JACKSONVILLE, Ore. – March is one week away, the Britt Festival is busy planning for a season not knowing when or how it will begin. With COVID, Britt is facing the same problems Oregon Shakespeare Festival and so many more are facing not knowing when in-person performances can begin.
Planning a summer’s worth of concerts is never easy, but in the age of COVID, with so much uncertainty it’s nearly impossible. That’s what the Britt Festival is facing, as it tries to bounce back this year after having no season last summer.
“Everything is uncertain and we are moving forward as best as we possibly can,” said Britt President, Donna Briggs.
She said the organization doesn’t know how COVID regulations will affect them months away from concerts.
“If a county is deemed at low risk, indoor venues can actually open at 50 percent. While outdoor venues are limited to 300,” said Briggs.
Britt’s venue can hold 2,200 people. That’s why Briggs is partnering with other outdoor venues, and lobbying the governor for looser regulations.
“We’re hoping the governor’s office will really take a second look at this guideline,” said Briggs.
If forced to only allow a fraction of their normal audience the organization could be forced to operate at a loss.
Even a 50% full venue isn’t good enough without some give from artists, said Briggs.
“It’s not going to work unless the artists are willing to come down substantially on their artist fees. It would not pencil out for us, no,” said Briggs.
As if COVID regulations aren’t enough for Britt, it also is trying to schedule performances. That’s never been so uncertain.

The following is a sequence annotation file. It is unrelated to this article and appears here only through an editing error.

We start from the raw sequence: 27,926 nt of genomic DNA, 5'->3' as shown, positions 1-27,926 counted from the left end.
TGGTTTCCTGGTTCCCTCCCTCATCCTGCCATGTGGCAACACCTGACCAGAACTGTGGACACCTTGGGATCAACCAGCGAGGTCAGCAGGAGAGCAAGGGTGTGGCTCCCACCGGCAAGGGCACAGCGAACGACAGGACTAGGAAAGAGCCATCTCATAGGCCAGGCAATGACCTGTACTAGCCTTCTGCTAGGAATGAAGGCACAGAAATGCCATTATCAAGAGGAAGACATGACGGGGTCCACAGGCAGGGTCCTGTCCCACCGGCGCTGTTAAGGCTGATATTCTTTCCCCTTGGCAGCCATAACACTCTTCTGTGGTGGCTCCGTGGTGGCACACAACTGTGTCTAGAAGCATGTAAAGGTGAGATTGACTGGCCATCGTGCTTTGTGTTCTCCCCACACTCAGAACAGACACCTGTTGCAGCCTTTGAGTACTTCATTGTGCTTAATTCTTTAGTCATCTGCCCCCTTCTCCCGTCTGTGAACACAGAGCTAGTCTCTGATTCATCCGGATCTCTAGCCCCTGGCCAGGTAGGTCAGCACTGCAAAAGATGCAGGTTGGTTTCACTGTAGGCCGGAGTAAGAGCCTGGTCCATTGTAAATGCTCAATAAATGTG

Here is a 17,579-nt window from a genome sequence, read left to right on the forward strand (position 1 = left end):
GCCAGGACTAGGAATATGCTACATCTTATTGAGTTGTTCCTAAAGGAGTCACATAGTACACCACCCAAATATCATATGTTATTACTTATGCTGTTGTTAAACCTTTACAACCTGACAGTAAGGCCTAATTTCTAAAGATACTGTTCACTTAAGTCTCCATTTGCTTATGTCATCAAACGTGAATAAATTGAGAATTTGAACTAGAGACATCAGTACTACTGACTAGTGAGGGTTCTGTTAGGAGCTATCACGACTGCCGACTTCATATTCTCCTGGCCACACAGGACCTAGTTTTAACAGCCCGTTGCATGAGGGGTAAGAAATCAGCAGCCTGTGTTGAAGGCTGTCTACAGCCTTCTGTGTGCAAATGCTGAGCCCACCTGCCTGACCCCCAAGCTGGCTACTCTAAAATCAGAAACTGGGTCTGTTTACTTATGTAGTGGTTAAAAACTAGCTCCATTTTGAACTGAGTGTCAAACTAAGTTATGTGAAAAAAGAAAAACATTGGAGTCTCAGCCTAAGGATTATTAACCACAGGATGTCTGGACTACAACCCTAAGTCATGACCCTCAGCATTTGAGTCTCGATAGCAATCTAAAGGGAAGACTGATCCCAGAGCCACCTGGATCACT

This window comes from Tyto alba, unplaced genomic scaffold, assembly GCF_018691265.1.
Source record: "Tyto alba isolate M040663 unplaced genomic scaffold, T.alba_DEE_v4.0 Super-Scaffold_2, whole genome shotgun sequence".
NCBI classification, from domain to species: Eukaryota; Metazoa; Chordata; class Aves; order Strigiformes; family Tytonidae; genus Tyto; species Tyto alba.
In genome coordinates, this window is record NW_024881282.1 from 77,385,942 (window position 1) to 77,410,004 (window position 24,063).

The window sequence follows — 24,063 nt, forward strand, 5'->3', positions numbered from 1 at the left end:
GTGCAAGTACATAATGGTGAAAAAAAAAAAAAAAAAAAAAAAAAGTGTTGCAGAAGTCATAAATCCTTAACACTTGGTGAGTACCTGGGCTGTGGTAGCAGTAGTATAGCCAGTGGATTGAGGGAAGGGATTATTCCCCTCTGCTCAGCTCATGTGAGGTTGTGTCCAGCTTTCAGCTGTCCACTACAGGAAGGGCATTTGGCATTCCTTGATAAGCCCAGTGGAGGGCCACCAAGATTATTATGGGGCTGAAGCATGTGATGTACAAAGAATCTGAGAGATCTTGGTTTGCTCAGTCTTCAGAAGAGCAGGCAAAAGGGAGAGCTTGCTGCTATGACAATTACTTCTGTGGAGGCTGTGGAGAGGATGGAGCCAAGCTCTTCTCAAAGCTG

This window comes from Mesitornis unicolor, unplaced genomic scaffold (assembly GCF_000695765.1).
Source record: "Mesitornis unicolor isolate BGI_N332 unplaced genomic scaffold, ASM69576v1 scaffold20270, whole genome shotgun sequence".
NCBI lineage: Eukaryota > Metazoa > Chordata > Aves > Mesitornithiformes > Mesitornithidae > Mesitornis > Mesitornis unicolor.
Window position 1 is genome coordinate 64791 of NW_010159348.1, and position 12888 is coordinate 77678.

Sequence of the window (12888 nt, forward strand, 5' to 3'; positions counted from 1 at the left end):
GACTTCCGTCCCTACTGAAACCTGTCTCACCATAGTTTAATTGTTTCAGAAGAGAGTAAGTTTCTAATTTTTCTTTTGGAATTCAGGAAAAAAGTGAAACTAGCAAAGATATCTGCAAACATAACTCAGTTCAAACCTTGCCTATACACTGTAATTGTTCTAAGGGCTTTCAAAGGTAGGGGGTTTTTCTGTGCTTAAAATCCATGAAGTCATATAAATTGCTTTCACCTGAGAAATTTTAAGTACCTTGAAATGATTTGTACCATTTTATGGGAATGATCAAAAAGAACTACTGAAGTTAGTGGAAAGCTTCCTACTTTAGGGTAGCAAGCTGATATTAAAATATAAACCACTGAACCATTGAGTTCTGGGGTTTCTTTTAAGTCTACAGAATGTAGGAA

“This industry is an ecosystem, and everybody in the ecosystem is going to have to be willing to give a little to get a little,” said Briggs, “Some artists are postponing until 2022, but others are still on the fence depending on the vaccine”.
Britt had hoped for an extended season this year something Jacksonville businesses largely support.
One thing Briggs said will happen this summer is a classical season. More details will be released this spring. Briggs said some acts have been booked, but that’s depending on the COVID situation this summer.
NBC5 News reporter Katie Streit comes from her hometown, Las Vegas. Katie went to the Hank Greenspun School of Journalism & Media Studies at the University of Nevada, Las Vegas.
While in Las Vegas, Katie won a Student Emmy for her coverage of the Las Vegas Shooting Anniversary. She also hosted and produced the university’s political news show, where she interviewed Nevada Governor Steve Sisolak and Congresswoman Dina Titus (NV-1). Her passion for politics turned into a coveted internship at the US Capitol in Washington D.C. In her final months working in the Las Vegas area, she was recognized for her journalism achievements by the Nevada Broadcaster’s Foundation.
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